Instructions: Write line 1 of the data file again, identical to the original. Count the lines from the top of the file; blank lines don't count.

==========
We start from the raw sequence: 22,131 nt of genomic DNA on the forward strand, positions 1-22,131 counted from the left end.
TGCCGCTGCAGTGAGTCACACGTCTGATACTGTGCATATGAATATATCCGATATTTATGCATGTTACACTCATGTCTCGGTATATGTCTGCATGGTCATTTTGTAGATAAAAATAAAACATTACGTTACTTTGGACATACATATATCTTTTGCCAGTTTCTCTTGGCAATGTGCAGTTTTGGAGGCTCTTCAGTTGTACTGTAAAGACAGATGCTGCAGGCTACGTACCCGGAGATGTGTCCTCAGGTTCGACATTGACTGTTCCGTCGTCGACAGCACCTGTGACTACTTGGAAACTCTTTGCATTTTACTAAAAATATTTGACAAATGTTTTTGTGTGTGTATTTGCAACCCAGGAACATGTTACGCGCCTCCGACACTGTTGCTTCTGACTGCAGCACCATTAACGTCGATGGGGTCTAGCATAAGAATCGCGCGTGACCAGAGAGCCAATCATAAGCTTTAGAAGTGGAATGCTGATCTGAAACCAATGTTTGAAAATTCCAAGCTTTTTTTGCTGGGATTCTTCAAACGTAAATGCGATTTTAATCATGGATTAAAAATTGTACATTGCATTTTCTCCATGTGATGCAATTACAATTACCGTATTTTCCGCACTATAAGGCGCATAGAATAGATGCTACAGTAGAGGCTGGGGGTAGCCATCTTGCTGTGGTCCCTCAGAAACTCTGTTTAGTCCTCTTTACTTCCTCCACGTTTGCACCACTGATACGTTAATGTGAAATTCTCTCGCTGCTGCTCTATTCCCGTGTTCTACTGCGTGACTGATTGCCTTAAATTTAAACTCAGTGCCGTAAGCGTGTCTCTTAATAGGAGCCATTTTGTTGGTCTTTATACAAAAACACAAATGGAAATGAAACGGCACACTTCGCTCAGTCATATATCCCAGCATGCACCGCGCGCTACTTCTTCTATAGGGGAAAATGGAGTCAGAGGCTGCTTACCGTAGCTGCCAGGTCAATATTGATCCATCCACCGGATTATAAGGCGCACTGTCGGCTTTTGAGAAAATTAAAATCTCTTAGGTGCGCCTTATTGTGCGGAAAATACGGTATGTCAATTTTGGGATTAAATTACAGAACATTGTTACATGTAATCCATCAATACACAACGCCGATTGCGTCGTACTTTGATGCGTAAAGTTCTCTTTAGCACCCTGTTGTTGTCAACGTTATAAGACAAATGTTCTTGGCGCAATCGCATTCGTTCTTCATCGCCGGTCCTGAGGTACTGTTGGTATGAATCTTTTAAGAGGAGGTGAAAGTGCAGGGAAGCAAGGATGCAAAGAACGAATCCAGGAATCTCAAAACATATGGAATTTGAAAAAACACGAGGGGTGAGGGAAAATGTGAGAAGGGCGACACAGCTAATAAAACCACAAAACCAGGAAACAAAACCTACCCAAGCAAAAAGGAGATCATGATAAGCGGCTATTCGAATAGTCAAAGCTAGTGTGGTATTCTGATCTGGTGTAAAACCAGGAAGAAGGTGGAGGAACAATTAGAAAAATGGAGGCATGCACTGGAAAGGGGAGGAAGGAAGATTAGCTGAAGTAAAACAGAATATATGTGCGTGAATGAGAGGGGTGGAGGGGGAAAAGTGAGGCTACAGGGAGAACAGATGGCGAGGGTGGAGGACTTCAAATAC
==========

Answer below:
We start from the raw sequence: 22,131 nt of genomic DNA on the forward strand, positions 1-22,131 counted from the left end.